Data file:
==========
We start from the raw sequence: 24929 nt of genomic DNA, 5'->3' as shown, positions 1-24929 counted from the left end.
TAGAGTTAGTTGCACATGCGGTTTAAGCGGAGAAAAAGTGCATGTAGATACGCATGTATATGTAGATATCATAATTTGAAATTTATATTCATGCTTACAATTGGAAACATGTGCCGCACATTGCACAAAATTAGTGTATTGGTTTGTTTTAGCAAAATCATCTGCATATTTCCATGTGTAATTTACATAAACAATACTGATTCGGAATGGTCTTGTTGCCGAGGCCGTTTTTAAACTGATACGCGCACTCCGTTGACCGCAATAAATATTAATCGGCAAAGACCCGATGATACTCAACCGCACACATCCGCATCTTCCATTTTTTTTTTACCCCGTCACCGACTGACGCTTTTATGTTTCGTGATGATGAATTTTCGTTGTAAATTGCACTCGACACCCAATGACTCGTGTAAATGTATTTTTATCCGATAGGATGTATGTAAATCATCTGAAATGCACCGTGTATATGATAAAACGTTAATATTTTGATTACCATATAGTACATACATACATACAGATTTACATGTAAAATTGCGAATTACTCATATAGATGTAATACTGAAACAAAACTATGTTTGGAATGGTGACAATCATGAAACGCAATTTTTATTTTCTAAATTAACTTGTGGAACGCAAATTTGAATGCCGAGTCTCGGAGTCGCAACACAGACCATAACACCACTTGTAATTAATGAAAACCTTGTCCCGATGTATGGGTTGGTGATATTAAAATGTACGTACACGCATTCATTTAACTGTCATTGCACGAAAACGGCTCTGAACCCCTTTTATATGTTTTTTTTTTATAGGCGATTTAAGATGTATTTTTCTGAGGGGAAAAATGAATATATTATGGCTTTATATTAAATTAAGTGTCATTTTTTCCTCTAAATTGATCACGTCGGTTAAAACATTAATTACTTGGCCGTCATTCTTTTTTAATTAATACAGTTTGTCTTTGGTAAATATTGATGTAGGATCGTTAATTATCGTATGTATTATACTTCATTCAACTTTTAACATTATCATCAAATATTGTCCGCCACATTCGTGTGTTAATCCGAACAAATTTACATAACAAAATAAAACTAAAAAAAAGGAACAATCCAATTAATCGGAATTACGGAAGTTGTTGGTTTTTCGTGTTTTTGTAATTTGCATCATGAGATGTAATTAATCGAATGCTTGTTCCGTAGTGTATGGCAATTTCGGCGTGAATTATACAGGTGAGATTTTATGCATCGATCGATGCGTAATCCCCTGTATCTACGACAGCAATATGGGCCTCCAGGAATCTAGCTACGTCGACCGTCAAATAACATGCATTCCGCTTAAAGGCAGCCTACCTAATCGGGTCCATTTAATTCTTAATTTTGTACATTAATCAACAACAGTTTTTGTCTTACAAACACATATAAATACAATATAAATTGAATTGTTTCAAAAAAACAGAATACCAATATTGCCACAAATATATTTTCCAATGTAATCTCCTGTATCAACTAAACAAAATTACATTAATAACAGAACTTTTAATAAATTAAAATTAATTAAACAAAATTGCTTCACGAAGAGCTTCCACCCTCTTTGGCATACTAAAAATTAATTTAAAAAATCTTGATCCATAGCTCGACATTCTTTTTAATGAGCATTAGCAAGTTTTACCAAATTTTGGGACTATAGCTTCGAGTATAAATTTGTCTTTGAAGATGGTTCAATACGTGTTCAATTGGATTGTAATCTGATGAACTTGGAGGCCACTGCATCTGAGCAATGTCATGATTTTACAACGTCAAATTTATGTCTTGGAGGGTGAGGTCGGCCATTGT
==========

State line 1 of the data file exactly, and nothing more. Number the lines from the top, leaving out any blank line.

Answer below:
We start from the raw sequence: 24929 nt of genomic DNA, 5'->3' as shown, positions 1-24929 counted from the left end.